Prosecutors also played recordings of Det. Hankison’s radio calls immediately after the shooting for the grand jury, The New York Times reported.

The detective told the dispatcher that LMPD Sergeant Jonathan Mattingly had been shot by an “AR,” meaning an AR-15 semi-automatic rifle, by someone who was “barricaded” in the apartment.

He also told investigators in a March 25 interview that was played for the grand jury that he had seen a person with what he believed to be an AR-15 in Taylor’s apartment.

Prosecutors said investigators later determined that Sgt. Mattingly had been shot by a 9mm round from a handgun, The New York Times reported.

Prosecutors played an interview with Det. Hankison for the jurors during which he said Walker had initially lied and blamed Taylor for shooting at the officers, the Daily Mail reported.

“She was the one who shot at us,” Det. Hankison claimed Walker said.

One of the neighbors interviewed by investigators said a police officer told her afterwards that “some drug-dealing girl shot an officer,” the Daily Mail reported.

Walker later admitted that he had been the one who opened fire on the officers.

Taylor’s boyfriend filed a lawsuit that claimed Sgt. Mattingly had been shot by another LMPD officer during the chaos of the gun battle.

But Cameron has previously said that ballistics proved it was Walker’s 9mm round that struck the sergeant’s femoral artery.

Taylor’s boyfriend told investigators after the shooting that one of the officers had asked him if he had been hit by any bullets, The New York Times reported.

“No,” Walker said he told investigators in the recording.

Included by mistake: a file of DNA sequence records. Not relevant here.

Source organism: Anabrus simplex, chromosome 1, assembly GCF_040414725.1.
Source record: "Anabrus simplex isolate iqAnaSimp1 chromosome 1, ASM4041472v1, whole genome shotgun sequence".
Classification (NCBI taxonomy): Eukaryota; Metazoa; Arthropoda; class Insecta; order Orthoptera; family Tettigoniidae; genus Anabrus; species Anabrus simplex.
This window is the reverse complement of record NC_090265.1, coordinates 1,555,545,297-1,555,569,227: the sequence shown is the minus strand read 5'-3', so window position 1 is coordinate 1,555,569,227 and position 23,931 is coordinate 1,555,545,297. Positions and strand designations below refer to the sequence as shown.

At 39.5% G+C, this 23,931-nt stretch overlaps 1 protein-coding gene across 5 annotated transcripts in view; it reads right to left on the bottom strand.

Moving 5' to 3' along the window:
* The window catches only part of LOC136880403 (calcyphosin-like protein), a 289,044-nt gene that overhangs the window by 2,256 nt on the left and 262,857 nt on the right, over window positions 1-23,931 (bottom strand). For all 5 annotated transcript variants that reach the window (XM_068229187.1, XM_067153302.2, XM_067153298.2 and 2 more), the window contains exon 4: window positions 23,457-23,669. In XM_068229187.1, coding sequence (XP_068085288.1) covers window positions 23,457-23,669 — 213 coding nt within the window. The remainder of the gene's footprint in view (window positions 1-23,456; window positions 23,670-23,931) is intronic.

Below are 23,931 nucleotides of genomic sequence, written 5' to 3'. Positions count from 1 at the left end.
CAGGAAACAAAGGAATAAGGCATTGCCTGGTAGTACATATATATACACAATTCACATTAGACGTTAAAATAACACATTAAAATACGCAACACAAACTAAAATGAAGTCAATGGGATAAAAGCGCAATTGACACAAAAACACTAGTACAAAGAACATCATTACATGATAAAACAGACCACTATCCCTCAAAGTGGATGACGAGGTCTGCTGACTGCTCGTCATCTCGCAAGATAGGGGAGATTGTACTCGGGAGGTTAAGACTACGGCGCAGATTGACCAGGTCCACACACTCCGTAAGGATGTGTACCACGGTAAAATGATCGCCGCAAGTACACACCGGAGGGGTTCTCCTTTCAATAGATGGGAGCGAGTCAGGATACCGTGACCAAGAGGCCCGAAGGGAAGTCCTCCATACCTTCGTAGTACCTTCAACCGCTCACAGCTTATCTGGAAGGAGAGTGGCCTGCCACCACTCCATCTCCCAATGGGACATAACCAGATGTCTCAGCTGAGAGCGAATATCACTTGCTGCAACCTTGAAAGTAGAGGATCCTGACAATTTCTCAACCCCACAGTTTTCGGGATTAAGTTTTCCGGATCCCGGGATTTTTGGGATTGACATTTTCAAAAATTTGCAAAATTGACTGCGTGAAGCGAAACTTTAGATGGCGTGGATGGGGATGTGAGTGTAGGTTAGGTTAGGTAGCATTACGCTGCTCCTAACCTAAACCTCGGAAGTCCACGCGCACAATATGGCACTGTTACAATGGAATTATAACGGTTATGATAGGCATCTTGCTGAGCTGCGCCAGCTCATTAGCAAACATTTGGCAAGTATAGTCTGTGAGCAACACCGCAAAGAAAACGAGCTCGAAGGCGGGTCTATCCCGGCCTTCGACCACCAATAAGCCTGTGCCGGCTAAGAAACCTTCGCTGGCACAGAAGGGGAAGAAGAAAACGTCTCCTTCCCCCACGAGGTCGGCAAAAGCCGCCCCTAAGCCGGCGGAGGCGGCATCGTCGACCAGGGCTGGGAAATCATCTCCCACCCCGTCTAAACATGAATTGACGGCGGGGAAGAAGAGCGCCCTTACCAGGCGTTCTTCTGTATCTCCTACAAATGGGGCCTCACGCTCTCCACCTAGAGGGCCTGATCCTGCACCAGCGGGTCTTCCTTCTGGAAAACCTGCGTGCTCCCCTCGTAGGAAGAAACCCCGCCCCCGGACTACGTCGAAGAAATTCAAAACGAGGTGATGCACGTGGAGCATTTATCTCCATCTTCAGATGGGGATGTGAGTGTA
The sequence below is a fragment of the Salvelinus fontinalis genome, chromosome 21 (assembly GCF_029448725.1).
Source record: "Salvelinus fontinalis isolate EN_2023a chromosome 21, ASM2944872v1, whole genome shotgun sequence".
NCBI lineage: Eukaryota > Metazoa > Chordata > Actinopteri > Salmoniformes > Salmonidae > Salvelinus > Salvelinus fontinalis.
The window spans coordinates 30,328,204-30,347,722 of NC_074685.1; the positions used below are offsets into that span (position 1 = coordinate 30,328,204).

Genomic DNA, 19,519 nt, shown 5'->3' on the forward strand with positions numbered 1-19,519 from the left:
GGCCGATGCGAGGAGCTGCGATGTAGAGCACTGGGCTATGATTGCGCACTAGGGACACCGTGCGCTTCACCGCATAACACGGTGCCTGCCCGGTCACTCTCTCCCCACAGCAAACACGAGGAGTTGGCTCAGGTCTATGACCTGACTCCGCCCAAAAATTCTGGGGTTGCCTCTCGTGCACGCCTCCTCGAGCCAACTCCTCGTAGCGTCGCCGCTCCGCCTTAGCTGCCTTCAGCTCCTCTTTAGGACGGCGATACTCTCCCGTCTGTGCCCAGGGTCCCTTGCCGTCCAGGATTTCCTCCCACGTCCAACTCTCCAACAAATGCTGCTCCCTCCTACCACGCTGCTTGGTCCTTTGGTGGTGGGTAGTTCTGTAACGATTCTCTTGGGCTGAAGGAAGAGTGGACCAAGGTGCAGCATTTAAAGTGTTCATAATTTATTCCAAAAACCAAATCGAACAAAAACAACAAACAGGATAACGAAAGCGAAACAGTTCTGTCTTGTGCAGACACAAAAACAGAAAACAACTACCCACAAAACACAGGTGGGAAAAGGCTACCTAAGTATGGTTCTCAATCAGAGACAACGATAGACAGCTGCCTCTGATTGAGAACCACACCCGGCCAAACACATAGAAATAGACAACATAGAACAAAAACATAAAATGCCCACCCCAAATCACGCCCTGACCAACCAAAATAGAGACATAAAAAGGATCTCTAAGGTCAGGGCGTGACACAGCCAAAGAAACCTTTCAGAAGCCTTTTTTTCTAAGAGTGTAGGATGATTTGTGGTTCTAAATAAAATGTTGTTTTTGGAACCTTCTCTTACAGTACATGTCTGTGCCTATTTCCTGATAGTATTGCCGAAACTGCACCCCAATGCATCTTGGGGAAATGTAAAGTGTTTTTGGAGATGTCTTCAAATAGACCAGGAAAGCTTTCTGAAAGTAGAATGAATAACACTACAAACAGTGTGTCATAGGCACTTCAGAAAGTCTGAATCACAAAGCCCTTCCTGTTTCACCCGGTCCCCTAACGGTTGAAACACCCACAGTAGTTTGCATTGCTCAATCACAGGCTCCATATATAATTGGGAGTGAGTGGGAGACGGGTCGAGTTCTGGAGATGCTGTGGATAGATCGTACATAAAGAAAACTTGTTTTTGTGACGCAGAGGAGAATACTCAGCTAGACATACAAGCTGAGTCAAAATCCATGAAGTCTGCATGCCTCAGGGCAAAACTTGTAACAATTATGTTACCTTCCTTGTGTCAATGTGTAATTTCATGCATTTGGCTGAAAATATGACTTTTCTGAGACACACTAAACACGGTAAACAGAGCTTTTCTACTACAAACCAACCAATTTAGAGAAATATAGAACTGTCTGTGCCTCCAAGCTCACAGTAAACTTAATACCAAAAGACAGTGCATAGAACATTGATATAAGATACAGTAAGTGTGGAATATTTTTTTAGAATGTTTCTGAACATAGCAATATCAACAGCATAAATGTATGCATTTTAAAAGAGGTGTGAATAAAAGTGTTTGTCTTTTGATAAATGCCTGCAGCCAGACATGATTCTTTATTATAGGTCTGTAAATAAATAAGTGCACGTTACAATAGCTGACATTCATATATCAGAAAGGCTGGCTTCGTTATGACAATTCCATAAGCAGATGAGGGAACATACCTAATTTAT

Then he claimed the officer replied, “That’s unfortunate,” according to The New York Times.

Grand jurors peppered prosecutors with questions throughout their presentation, The New York Times reported.

They wanted to know what officers knew when they executed the search warrant at Taylor’s home, and if they were aware her ex-boyfriend, Jamarcus Glover, had already been taken into custody.

However, the warrant being served at Taylor’s apartment wasn’t for Glover.

Jurors also asked if investigators had diagrams of the apartment or if they had recovered any of the items they were looking for in the search.

Prosecutors told the grand jury police didn’t have diagrams and played an interview with an officer about the search warrant at Taylor’s home , The New York Times reporters.

“Were drugs, money, or paraphernalia recovered from apartment 4? … The answer to that is no,” the officer said on the recording, according to the Daily Mail.

“They didn’t go forward with executing the initial search warrant that they had for Breonna Taylor’s apartment,” he explained.

The information in this story was sourced from multiple media outlets who were reviewing the grand jury recordings immediately after their release and reflects only the portions that had been analyzed by publication time.

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Written by
Sandy Malone

Managing Editor - Twitter/@SandyMalone_ - Prior to joining The Police Tribune, Sandy wrote the Politics.Net column for the Wall Street Journal and was managing editor of Campaigns & Elections magazine. More recently, she was an internationally-syndicated columnist for Conde Nast (BRIDES), The Huffington Post, and Monsters and Critics. Sandy is married to a retired police captain and former SWAT commander.